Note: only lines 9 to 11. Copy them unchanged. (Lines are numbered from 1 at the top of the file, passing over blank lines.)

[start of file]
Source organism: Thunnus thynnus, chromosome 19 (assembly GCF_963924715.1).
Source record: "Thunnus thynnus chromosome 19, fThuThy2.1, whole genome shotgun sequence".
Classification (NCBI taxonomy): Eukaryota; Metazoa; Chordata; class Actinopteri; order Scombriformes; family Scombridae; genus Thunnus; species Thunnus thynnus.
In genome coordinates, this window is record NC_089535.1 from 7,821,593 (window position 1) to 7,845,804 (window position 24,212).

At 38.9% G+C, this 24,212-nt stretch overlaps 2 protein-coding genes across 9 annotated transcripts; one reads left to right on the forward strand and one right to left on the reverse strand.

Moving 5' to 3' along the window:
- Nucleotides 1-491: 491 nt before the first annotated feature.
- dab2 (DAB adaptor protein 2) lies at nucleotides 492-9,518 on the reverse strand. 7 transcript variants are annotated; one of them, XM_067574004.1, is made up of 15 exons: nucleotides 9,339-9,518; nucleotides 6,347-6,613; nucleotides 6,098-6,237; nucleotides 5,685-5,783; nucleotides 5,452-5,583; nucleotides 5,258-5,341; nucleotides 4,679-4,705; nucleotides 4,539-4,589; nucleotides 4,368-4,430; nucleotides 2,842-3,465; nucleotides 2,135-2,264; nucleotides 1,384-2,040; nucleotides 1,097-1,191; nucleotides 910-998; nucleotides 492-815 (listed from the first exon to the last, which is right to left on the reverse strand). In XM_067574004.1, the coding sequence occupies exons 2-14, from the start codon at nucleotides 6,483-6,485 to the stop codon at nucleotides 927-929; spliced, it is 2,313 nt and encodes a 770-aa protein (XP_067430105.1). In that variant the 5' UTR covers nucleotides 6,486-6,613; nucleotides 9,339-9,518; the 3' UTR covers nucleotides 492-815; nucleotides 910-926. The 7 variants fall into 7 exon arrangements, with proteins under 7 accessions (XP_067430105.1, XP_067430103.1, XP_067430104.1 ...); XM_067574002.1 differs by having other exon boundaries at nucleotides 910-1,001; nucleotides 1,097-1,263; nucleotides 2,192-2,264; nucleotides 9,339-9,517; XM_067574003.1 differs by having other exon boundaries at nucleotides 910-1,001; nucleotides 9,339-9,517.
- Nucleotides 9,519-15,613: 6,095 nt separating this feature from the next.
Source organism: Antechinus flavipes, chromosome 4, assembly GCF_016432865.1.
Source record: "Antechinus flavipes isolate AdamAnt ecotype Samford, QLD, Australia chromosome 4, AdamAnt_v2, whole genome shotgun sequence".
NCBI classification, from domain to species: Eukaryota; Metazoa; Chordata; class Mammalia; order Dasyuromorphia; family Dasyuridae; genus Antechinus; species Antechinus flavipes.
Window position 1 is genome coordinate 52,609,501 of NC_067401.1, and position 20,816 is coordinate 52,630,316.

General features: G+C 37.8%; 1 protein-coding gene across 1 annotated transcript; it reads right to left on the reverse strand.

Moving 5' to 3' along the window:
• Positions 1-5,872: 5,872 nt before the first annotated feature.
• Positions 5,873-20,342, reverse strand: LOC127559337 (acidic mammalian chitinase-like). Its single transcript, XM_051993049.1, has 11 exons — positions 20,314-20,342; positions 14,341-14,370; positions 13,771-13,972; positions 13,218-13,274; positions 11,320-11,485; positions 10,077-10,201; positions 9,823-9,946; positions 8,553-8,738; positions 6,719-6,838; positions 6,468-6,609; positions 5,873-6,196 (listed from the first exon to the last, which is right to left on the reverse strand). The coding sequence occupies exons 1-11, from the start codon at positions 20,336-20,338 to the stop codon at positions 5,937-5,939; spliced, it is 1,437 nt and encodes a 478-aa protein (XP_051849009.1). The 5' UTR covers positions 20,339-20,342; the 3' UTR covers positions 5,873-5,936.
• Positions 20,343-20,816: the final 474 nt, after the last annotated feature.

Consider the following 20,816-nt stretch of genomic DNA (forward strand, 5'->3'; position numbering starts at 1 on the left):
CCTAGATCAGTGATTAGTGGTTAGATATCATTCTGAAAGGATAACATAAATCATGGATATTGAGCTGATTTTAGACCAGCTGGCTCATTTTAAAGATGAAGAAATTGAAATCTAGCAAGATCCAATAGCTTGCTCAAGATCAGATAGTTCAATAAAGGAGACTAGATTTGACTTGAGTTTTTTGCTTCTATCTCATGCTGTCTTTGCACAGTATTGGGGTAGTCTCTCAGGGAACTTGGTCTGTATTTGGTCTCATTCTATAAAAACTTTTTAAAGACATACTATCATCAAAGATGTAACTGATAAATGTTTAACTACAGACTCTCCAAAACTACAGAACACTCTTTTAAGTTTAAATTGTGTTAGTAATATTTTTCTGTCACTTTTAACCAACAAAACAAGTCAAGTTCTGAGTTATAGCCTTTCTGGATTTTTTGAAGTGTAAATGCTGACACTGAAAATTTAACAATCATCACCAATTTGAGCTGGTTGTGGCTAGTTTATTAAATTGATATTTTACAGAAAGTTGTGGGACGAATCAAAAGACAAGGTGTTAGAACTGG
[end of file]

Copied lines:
- Nucleotides 9,519-15,613: 6,095 nt separating this feature from the next.
Source organism: Antechinus flavipes, chromosome 4, assembly GCF_016432865.1.
Source record: "Antechinus flavipes isolate AdamAnt ecotype Samford, QLD, Australia chromosome 4, AdamAnt_v2, whole genome shotgun sequence".